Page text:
Beginning May 14, Dr. Mary Kay Copeland will launch another Microsoft Dynamics 365 Boot Camp on the Palm Beach Atlantic campus, and she’s looking forward to building on an impressive record of student success.
Since 2015, Copeland has been running boot camps to introduce students to Dynamics, a cloud-based collection of business applications. Of all the statistics she might cite, she’s especially fond of this one:
Placement rate: 100%.
“There are many more jobs for people who know about Microsoft Dynamics 365 than there are people who know Microsoft Dynamics 365,” said Copeland, a professor of accounting and information systems in PBA’s Rinker School of Business. After attending the boot camp and completing initial coursework, “every student looking for a professional position has been able to secure one. We call it 100 percent placement to date.”
That’s a powerful testimony to the need for fluency in this technology. This year’s Microsoft Dynamics 365 Boot Camp on the PBA campus from May 14-17. Tuition for the four-day event is $595, and residence hall lodging is available for $150.
Click here to begin the registration process. A $150 deposit (refundable through March 30) is required to secure a spot. This year’s boot camp will focus on the CRM (customer relationship management) modules of Microsoft Dynamics 365, and enrollment will be capped at 40 participants.
The boot camp can also serve as an entry point to the university’s graduate-level coursework, which includes four Microsoft Dynamic 365 courses as part of the Enterprise Concentration in the MBA and MAcc programs. The concentration comprises the following classes: Introduction to Enterprise Resource Planning (ERP) Systems; Enterprise Systems – Business Processes; Enterprise Systems – CRM Systems; and Enterprise Systems – Supply Chain Management Systems.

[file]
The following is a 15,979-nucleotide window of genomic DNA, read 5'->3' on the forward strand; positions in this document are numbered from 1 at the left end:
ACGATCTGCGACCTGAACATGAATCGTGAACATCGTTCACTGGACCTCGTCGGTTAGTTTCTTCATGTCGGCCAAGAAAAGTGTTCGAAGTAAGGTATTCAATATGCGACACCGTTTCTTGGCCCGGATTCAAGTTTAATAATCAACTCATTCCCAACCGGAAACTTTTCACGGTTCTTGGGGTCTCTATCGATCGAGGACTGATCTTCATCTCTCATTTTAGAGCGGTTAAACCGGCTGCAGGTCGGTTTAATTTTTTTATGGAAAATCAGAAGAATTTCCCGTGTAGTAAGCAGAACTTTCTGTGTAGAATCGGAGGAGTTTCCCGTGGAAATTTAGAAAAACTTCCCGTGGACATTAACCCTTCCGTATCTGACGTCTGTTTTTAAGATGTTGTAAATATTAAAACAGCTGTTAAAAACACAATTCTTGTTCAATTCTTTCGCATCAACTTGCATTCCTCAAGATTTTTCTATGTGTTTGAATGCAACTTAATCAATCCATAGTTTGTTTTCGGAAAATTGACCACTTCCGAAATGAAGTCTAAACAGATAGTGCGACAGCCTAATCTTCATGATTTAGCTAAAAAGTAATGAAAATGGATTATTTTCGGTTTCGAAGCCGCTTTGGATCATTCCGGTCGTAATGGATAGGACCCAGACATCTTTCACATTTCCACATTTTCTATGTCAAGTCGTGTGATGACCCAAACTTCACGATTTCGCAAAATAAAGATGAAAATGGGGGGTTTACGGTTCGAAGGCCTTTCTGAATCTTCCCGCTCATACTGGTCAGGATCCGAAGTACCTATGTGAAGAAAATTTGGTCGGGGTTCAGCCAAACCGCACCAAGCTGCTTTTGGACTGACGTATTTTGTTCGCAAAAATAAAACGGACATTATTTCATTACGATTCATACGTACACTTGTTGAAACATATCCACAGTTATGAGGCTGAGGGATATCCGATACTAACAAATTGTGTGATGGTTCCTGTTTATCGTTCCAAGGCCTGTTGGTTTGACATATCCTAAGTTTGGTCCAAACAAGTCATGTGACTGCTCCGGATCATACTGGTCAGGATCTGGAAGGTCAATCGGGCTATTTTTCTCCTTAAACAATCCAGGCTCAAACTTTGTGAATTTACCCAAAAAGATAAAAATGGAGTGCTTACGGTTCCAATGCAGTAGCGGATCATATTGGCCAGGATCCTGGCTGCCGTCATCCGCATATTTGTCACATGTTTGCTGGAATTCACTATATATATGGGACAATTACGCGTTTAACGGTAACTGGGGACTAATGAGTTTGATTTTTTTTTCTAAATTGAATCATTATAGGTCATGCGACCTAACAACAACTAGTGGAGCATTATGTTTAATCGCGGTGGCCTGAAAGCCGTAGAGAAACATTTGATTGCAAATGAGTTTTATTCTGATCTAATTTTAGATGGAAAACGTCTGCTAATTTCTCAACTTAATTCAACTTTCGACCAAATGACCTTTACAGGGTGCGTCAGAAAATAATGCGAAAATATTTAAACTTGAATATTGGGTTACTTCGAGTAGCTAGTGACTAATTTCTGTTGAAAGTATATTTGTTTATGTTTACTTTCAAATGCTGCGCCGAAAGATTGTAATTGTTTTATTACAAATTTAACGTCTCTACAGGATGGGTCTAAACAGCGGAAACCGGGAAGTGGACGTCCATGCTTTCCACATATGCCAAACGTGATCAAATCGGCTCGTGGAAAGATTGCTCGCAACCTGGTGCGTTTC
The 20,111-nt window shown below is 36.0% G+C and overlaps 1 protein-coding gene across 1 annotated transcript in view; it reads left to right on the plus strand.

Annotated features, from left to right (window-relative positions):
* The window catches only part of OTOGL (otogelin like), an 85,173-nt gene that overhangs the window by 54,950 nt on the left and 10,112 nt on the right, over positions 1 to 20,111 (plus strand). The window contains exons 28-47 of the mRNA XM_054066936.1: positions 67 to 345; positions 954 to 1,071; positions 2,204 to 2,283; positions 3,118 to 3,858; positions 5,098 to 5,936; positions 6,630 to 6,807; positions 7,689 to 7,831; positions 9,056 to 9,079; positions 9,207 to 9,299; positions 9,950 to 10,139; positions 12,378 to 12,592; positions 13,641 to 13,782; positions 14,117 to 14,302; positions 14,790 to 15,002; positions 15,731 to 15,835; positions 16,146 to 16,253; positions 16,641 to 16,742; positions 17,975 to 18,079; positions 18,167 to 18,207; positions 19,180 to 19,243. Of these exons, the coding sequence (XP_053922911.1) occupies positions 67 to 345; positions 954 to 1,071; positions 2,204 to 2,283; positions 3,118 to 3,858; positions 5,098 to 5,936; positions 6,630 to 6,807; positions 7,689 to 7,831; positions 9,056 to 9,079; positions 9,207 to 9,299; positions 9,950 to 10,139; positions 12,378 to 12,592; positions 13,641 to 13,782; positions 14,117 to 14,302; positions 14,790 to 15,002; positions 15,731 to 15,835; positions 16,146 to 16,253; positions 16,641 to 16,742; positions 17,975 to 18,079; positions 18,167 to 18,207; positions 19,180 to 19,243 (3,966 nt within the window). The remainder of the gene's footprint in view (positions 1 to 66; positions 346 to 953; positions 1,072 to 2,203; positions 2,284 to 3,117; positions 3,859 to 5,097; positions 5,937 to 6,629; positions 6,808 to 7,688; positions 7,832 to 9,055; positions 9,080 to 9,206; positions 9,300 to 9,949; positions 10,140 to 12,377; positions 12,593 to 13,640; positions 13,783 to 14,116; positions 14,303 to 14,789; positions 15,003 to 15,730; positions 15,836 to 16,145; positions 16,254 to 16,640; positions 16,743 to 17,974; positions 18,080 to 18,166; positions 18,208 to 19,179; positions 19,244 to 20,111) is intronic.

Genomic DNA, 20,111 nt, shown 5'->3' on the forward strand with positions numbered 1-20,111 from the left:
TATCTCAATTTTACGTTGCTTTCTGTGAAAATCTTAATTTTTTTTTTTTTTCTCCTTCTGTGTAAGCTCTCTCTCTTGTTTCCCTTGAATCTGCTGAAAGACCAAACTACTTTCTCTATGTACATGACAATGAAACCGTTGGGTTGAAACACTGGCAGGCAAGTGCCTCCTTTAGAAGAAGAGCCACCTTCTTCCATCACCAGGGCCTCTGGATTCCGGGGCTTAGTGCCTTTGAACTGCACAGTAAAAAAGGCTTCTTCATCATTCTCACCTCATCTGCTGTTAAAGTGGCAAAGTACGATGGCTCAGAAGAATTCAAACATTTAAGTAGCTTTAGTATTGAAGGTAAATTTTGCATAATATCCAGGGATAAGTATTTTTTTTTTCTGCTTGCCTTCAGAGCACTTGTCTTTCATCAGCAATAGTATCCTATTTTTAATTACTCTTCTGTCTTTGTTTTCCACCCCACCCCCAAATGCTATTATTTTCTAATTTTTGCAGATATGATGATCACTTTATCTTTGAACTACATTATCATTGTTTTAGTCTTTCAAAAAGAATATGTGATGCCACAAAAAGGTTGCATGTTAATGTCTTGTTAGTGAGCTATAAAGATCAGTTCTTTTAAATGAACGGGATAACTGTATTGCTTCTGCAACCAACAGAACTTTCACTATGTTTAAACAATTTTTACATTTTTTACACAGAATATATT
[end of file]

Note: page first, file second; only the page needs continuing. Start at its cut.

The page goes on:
“The greatest benefit to students is that it’s career-relevant education,” Copeland said. “It gives them the theoretical basis, but it also gives them hands-on, relevant coursework. And we’re the only school in the country that has a four-class concentration that focuses on getting students ready for a career in consulting.”
The ERP (enterprise resource planning) components of Dynamics 365 are used to unify business processes, including cash flow, accounting, purchasing, accounts receivable, inventory, and order processing. As its name implies, the customer relationship management components are used to manage a company’s interactions with current and potential clients, with donors, or with other populations of strategic interest. That could include marketing, fundraising, email campaigns, and other forms of outreach.
The boot camp and four-course certification are open to professionals, college professors, and graduate or undergraduate students from any discipline. “Students can be from a variety of majors and be successful,” Copeland said. She’s taught people with backgrounds in (among others) marketing, public relations and cultural studies, along with business and accounting.
Case in point: Brandon Lyles, 24, was a mathematics major when he learned about a Microsoft Dynamics boot camp Copeland was facilitating. He went in cold, with absolutely no knowledge of business or accounting. “It was like drinking from a firehose,” he laughed. But he paid attention, grasped a few key concepts, and followed up with a graduate-level CRM course. He’s now a highly successful Microsoft Dynamics CRM consultant, living in Buffalo, New York and working remotely for Minnesota-based PowerObjects.
“I was willing to try something new, and I find that I love what I do,” he said. It’s such relevant technology that he encourages students and professionals from all backgrounds to get their feet wet at the boot camp. “Explore what CRM is, what it looks like to be working with this tool,” he said. “Let it be an eye-opener.”